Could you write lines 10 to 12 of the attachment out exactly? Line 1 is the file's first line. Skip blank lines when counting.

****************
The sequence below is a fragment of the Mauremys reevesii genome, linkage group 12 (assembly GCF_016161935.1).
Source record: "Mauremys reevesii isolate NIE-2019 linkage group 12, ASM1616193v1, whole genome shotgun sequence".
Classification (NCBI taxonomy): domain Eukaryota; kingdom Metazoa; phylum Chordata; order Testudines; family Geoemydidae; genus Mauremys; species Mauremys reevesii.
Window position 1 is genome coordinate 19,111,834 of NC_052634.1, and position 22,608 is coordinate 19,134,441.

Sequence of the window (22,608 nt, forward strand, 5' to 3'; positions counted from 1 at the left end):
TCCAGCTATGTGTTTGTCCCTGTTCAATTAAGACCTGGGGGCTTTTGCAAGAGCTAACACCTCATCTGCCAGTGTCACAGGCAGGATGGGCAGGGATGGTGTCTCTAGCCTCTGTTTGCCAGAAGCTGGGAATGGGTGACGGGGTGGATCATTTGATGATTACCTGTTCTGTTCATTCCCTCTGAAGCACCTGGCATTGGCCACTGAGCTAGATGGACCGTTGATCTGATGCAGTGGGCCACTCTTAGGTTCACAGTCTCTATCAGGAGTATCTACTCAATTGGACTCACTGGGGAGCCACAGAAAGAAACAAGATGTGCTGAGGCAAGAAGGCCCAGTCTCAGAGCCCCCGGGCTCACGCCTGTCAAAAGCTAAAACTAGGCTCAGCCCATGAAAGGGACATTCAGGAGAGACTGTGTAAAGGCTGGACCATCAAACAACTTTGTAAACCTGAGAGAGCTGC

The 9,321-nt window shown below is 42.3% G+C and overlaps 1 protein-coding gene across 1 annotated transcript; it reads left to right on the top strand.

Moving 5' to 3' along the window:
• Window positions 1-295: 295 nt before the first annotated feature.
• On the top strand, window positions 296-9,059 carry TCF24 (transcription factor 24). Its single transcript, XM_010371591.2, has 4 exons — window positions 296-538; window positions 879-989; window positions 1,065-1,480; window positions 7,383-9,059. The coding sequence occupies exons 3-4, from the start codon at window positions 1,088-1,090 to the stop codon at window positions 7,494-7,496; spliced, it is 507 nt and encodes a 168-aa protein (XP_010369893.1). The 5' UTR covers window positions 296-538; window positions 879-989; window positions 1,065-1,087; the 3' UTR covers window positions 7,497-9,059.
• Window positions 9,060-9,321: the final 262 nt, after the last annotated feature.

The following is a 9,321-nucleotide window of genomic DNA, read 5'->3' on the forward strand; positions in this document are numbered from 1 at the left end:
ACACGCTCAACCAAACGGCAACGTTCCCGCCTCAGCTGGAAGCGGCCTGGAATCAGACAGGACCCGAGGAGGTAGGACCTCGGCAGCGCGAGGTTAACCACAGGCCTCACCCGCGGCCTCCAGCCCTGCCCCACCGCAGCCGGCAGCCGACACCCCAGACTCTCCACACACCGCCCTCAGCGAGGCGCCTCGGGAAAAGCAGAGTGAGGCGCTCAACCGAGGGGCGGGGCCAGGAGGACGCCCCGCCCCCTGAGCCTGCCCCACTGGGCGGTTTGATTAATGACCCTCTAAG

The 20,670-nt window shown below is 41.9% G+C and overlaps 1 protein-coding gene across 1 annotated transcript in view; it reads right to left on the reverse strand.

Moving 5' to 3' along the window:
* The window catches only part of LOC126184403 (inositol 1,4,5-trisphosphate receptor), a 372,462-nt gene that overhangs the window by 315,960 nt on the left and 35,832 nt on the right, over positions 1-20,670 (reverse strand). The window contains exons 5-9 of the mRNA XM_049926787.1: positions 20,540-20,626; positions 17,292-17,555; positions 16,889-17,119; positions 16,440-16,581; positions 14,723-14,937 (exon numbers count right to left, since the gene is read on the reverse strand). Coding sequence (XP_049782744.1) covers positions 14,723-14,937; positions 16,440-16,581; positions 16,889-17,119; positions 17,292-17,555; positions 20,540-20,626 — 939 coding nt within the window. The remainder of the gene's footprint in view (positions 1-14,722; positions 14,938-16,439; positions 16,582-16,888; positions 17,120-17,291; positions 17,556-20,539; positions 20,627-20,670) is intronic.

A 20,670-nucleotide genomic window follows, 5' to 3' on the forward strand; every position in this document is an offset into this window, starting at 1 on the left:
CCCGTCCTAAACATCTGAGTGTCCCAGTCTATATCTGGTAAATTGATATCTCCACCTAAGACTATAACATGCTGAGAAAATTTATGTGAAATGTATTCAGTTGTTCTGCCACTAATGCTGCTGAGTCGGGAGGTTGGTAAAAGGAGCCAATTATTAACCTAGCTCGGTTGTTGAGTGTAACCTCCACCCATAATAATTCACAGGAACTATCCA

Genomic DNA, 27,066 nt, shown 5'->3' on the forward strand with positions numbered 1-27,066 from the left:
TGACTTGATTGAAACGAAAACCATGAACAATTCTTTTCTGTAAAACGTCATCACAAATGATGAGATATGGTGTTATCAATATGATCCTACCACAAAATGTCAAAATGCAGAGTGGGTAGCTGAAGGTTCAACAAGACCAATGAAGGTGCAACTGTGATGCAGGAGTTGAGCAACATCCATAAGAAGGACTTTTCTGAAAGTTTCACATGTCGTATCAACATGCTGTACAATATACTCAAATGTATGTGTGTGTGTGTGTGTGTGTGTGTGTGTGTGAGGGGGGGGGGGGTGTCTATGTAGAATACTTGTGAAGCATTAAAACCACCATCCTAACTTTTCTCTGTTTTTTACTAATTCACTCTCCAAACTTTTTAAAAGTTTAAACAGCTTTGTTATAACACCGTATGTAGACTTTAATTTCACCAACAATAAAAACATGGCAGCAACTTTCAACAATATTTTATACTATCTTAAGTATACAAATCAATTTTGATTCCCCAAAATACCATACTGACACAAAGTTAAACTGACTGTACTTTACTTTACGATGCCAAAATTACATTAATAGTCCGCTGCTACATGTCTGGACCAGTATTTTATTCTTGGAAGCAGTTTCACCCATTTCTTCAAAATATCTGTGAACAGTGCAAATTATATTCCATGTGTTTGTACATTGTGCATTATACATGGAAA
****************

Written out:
• On the top strand, window positions 296-9,059 carry TCF24 (transcription factor 24). Its single transcript, XM_010371591.2, has 4 exons — window positions 296-538; window positions 879-989; window positions 1,065-1,480; window positions 7,383-9,059. The coding sequence occupies exons 3-4, from the start codon at window positions 1,088-1,090 to the stop codon at window positions 7,494-7,496; spliced, it is 507 nt and encodes a 168-aa protein (XP_010369893.1). The 5' UTR covers window positions 296-538; window positions 879-989; window positions 1,065-1,087; the 3' UTR covers window positions 7,497-9,059.
• Window positions 9,060-9,321: the final 262 nt, after the last annotated feature.

The following is a 9,321-nucleotide window of genomic DNA, read 5'->3' on the forward strand; positions in this document are numbered from 1 at the left end: